2. Shallow to Medium Crankbaits
You don’t want to use deep-diving crankbaits. Typically, they’ll get caught up in all the vegetation.
Instead, use shallow or medium divers; look for bluegill or shiner finishes because they look like what bass eat in ponds. It should have subtle wiggles not wobbling actions.
3. Spinner Baits
Another type of lures I use for bass in ponds is spinnerbaits. However, unless you’re fishing large ponds that are five or more acres, it’s best to use small one-eighth to one-quarter ounce spinnerbaits.
The larger ones may scare away your big bass!
4. Plastic Soft Worms
Everyone loves the lures, but listen, if you have soft plastic baits rigged Texas-style or double-hook models, you can sling some big bass with plastic worms.
You’ll want to use black, blue, green ,purple, and brown colors. I love green pumpkin; it’s one of my favorite colors that bass love to bite.
If all else fails, falling back on your trusty soft plastic grubs is always a great idea when pond fishing. Try rigging them on light lead-heads or Carolina-style behind a slip sinker.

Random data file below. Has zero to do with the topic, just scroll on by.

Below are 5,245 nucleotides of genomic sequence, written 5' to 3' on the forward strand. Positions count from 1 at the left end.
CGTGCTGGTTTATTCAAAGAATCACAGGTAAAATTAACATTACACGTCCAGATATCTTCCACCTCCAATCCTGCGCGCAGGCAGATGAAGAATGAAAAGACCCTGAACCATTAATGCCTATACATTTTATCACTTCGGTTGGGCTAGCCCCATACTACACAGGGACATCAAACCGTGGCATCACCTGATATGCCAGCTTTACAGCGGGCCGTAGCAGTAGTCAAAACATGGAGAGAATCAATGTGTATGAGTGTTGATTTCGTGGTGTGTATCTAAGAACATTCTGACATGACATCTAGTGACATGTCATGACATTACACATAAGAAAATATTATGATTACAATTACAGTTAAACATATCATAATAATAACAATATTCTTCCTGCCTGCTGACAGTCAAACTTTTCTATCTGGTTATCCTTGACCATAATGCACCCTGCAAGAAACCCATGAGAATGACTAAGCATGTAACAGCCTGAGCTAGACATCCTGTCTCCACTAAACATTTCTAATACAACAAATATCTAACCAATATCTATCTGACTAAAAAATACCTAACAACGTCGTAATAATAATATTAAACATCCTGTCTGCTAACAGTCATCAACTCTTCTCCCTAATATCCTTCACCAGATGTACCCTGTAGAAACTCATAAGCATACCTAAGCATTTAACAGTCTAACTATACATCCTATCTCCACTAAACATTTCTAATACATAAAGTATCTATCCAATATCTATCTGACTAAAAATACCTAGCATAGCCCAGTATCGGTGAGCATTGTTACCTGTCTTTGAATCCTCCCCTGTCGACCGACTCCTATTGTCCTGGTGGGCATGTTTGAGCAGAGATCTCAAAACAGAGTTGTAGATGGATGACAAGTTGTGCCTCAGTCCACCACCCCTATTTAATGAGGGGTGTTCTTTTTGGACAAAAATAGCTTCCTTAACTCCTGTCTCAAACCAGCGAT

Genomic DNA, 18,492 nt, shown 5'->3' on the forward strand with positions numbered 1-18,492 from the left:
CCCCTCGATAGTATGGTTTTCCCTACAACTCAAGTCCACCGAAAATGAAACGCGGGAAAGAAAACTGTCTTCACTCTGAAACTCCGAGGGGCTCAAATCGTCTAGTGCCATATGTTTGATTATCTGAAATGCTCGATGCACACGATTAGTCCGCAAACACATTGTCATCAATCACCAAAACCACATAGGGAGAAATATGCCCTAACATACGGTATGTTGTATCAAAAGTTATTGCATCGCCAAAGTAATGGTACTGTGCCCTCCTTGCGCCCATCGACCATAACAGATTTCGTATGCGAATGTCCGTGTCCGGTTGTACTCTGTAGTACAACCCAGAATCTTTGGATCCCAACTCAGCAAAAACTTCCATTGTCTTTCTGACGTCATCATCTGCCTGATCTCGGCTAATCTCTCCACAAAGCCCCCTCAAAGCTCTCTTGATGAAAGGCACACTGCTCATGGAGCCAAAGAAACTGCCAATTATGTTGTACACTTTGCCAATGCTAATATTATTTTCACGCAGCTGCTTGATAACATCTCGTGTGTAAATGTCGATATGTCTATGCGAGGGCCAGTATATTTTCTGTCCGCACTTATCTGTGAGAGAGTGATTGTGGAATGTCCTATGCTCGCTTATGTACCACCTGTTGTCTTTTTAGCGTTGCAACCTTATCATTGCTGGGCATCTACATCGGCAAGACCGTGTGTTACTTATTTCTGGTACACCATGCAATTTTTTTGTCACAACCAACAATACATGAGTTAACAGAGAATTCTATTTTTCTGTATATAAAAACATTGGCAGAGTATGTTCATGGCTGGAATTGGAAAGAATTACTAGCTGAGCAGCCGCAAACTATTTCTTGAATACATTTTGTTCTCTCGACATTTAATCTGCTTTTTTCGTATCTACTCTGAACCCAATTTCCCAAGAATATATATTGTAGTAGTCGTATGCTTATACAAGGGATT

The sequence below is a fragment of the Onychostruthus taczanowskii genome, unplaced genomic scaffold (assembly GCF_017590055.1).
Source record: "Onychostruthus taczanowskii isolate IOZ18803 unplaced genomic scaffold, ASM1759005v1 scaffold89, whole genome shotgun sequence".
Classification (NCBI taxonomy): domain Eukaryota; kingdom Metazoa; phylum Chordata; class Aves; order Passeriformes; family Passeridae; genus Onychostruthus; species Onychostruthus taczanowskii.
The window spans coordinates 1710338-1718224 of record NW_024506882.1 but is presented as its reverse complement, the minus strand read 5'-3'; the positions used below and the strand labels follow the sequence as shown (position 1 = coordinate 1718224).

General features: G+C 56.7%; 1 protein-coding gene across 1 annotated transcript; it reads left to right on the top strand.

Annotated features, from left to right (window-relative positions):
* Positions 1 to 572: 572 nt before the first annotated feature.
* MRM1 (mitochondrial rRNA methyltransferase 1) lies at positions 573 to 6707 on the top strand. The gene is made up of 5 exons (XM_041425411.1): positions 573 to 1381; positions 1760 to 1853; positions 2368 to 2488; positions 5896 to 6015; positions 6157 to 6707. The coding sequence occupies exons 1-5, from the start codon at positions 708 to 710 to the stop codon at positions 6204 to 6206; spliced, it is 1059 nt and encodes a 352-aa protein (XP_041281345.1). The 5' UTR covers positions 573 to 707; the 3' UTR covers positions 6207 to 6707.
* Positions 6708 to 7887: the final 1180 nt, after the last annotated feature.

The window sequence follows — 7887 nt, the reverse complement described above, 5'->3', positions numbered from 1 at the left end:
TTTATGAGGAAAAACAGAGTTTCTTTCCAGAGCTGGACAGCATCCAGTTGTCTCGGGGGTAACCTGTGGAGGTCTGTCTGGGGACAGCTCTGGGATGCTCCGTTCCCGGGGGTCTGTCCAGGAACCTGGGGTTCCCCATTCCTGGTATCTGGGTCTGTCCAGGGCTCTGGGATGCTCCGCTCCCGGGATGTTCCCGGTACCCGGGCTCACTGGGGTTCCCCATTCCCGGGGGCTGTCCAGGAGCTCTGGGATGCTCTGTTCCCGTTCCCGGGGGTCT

Some of the favorite lure colors for grubs when fishing in ponds include:
Ideally, the grubs should be two to three inches long; compact
13. Know What Bass Eat in Ponds
No bass menu would be complete without the inclusion of small fish. Though insects may make up the majority of their diet, if you catch a bass when it’s big enough it will have feasted on minnows at some point in its life!
You need to know what bass eat in ponds to help you pick the best lures. You’ll use either plastics or topwater lures, but they need to mimic prey species. Bass like to eat:
- Smaller Fish
Don’t limit yourself to bass fishing in deep waters and big lakes. Go to the small ponds and farm ponds – you may be surprised what you hook. Use these bass fishing tips for ponds to increase your chances of success.
Are you a bass angler that loves fishing in ponds? Drop your tips in the comments!